Chicago Cubs road trip worse than I thought; Anthony Rizzo time?

It's time for the Anthony Rizzo era in Chicago. (John Biever/Sports Illustrated)

At the beginning of the Cubs’ 10-game road trip, which is mercifully ending today, I wrote that the Cubs couldn’t hope for any better than 2-8, or 3-7 at best. This was based on their anemic road record to that point, but I didn’t envision that 2-8 would be the best they could hope for.

I set the bar as low as I did, hoping against hope they’d win four, or even five, games to surprise me. But no, they have to win today’s game to even match the low end of my prognostication. And that’s just depressing, to be completely honest.

Setting aside their three-game sweep over the lowly Padres, the Cubs have won just once in their last 20 games. There were consecutive late-inning collapses in Milwaukee on Thursday and Minnesota on Friday, but Saturday’s game in Minneapolis was simply brutal. The Cubs fell behind 11-0, and this team cannot come back from a deficit like that. It then becomes pad-the-stats time, as with Alfonso Soriano‘s two-run homer. It recalled the days when Sammy Sosa was the master of late-inning stats inflation. But it meant nothing in the end.

So, the Cubs will once again try to get the better of what had been — and still is — among the worst home teams in baseball. Then they’ll come home to face the Tigers and the Red Sox. It should be a fun time of the year, with the novelty of interleague play and the beginning of summer for many people. But there’s no joy in it all for this Cubs fan.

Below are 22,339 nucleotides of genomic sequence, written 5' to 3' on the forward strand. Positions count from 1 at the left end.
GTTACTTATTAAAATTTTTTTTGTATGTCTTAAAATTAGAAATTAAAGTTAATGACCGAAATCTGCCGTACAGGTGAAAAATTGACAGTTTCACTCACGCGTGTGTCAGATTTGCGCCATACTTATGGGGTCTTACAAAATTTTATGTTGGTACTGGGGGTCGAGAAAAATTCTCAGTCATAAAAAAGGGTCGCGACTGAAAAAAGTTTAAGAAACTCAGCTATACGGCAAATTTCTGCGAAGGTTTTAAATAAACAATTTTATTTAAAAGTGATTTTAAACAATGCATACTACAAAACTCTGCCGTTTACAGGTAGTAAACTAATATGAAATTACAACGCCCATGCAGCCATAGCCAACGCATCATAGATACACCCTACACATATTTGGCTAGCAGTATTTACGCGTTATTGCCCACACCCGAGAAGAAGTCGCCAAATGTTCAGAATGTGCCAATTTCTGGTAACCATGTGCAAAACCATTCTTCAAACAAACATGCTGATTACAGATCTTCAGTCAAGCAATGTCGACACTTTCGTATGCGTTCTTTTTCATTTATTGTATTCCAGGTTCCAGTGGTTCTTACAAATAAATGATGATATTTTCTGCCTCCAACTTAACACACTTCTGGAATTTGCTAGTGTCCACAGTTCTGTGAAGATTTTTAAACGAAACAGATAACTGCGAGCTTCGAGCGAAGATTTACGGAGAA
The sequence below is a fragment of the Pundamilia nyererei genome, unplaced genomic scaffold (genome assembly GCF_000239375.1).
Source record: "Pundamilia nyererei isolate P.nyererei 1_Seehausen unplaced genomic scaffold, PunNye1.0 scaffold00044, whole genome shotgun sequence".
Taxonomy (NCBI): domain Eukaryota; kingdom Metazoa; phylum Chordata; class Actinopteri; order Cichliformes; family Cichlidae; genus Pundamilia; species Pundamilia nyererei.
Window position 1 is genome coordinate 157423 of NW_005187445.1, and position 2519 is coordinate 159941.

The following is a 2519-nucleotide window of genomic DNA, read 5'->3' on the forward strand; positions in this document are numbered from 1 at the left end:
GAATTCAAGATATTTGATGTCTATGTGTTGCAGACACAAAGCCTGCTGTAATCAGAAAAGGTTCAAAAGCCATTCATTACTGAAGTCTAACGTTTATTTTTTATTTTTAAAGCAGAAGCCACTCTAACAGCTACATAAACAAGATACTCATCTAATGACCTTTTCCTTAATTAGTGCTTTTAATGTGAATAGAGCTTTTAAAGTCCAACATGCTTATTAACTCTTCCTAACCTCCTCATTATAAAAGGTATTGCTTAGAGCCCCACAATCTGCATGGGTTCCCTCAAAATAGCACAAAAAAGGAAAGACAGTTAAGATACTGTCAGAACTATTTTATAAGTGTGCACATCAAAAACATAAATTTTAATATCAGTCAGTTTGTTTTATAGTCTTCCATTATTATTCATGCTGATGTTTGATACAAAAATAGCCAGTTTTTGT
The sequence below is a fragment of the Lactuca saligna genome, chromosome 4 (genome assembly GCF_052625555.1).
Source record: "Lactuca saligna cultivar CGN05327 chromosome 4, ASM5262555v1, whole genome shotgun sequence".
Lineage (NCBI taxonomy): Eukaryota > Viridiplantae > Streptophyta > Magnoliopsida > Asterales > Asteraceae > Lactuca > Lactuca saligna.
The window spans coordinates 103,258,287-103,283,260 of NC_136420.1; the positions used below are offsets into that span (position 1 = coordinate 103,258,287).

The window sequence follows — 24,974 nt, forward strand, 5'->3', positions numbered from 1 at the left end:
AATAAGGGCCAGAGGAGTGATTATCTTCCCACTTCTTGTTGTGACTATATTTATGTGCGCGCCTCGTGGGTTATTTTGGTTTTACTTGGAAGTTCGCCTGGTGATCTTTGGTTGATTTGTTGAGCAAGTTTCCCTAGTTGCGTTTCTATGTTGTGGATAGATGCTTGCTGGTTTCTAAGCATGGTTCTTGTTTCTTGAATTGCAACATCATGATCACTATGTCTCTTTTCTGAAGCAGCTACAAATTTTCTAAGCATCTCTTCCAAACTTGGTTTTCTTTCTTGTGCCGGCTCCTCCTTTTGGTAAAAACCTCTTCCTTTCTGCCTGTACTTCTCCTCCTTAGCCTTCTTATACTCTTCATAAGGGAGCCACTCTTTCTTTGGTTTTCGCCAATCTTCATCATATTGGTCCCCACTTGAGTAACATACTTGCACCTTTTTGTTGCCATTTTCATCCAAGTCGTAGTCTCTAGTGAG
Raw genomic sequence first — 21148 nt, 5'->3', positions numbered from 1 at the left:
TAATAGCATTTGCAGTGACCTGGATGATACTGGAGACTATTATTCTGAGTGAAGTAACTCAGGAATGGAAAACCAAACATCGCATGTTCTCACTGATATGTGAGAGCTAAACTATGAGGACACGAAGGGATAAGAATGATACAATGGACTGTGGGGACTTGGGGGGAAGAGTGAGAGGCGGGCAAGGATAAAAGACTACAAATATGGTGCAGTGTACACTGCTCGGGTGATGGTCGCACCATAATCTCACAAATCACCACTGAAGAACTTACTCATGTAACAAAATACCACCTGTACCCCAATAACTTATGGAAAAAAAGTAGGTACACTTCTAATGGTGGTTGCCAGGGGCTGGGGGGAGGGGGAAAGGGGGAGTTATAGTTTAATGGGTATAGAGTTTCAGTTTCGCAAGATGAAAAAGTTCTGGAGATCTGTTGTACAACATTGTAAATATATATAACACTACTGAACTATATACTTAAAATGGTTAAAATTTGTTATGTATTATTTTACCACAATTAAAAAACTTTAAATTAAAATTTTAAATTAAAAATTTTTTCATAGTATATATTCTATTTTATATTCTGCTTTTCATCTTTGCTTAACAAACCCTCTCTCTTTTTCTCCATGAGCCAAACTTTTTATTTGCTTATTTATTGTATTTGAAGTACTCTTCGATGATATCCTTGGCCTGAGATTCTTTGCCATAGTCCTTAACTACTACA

Anthony Rizzo has been tearing it up at triple-A this year, and now would appear to be as good a time as any to bring him up and see if the hype is warranted or not. But the Cubs have indicated this won’t happen just yet. I would think Rizzo might draw some interest on this homestand, and attendance could be bumped up as a result. But this apparently isn’t a consideration, for some reason.

Rizzo can hit triple-A pitching, but needs to start learning how to do it at the highest level possible. Taking the training wheels off a child’s bicycle is a scary step, but a necessary one if that child is ever going to get the hang of riding a real bike. With this season officially down the tubes, I can’t see why Rizzo is still stuck with his metaphorical training wheels on.

I understand that the Cubs don’t want Rizzo to get an “owie” when a big league pitcher fools him with a wicked slider, but Bryce Harper and Mike Trout are proving that youth can be served in the majors, if given the right opportunity. For that reason, I’d like to see the Cubs’ caution get thrown to the wind in the coming weeks.

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